Monday, 20 May 2013

The incredible moment George VI met Canadian Indians who presented him with their favourite picture of 'Big White Mother' Queen Victoria

In celebration or remembrance of Queen Victoria Day in Canada. I invite you to see this article from the Mail about King George VI who met some First Nations in Canada on his first trip as King to Canada in 1939. The photo is dated May 26. He was shown a picture of Queen Victoria (his Kokoum-grandmother). The two chiefs greeting the King are also wearing treaty medals as well as one is wearing a treaty uniform given to chief who had signed treaty.

There are many things to reflect on this day concerning the history of this day and it importance to the relations between the Aboriginal peoples of Canada and settlers societies.

The Mail from England calls the Indigenous peoples Indians and not First Nations, it is their term not mine. So Happy Victoria Day.


  1. Often a day I give very little thought to, other than a day off, Victoria Day is a federal Canadian public holiday celebrated on the last Monday before May 25, in honor of Queen Victoria’s birthday. The date is also, simultaneously, that on which the current reigning Canadian sovereign’s official birthday is recognized. The holiday has been observed since before Canada was formed, originally failing on the sovereign’s actual birthday, and continues to be celebrated in various fashions across the country (Alan, 2012). This blog posting and the link applied to it made me reflect on this day and the importance it holds.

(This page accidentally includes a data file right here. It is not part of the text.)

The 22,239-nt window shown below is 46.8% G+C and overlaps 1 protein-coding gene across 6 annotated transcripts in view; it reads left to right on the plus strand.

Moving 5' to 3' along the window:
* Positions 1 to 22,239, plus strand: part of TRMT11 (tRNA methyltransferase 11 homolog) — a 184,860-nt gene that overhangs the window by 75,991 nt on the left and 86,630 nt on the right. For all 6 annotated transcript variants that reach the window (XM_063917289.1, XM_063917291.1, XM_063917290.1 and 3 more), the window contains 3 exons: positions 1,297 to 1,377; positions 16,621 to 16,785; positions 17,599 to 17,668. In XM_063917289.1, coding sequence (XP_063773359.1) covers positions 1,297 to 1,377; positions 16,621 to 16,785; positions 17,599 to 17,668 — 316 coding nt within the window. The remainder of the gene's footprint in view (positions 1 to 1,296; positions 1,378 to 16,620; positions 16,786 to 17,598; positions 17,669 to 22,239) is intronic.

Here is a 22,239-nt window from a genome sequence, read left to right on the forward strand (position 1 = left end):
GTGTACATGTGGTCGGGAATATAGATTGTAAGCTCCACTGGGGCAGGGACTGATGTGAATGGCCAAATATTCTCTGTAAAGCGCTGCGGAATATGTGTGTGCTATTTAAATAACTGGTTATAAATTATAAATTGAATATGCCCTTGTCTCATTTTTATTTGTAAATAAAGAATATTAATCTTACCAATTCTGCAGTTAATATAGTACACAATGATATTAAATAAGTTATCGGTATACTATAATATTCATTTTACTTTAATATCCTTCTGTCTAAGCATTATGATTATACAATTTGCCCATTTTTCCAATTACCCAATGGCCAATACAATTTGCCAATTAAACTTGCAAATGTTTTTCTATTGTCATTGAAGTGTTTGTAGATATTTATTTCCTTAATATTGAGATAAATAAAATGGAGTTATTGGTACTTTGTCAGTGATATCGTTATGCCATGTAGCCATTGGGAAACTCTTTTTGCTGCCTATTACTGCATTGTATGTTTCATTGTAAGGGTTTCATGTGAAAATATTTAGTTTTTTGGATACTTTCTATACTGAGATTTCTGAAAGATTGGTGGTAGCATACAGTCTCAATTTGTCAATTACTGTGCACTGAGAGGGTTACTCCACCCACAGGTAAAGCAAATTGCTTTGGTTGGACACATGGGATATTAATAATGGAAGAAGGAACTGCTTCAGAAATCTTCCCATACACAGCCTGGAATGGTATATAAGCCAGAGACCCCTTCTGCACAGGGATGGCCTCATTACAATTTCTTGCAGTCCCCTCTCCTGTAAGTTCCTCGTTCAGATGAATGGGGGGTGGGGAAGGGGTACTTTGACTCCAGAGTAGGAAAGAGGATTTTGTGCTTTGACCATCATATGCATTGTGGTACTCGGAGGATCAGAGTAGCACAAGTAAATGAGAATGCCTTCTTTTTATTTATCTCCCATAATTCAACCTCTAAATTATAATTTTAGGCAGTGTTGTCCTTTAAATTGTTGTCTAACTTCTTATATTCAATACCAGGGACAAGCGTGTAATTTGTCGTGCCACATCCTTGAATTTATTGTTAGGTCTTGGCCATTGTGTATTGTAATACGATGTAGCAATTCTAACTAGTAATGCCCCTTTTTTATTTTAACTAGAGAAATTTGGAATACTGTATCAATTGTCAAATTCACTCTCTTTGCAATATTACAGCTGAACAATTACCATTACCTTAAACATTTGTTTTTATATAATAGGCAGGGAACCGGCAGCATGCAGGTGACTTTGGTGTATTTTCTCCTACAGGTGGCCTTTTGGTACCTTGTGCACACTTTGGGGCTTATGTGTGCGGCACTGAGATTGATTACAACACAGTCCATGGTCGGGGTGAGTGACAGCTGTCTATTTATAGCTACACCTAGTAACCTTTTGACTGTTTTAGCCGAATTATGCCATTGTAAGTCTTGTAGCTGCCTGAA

An astonishing photograph the subject of discussion, the photograph shows King George VI and Queen Elizabeth meeting native Indians who are showing the couple their own portrait of Queen Victoria. To answer the obvious first question, why did the Indians have a photograph of Queen Victoria, well he was told, it was a sign of affection because they had previously signed a treaty with her. Some interesting thoughts that stem from this article and photograph are, first, the term Indian is now viewed as socially inacceptable in various circles as many Indians now prefer the term First-Nations, or Aboriginal. Second, the Aboriginals in the picture look so majestic; it reminds me of how the Euro-Americans have ruined their lifestyle.
    I think the most powerful part of this blog posting is captured on the faces within the photograph. Every single expression is an excited/pleased expression. There are while people and brown people together and in this moment there seems to be absolute amity. Queen Elizabeth holding the hand of a little Aboriginal girl many others look on with smiles and happiness in their eyes. What a powerful image. Summarizing it wonderfully Elizabeth said, “I shall always look back upon that visit with feelings of affection and happiness. I think I lost my heart to Canada and Canadians, and my feelings have not changed with the passage of time” (Elizabeth 1985).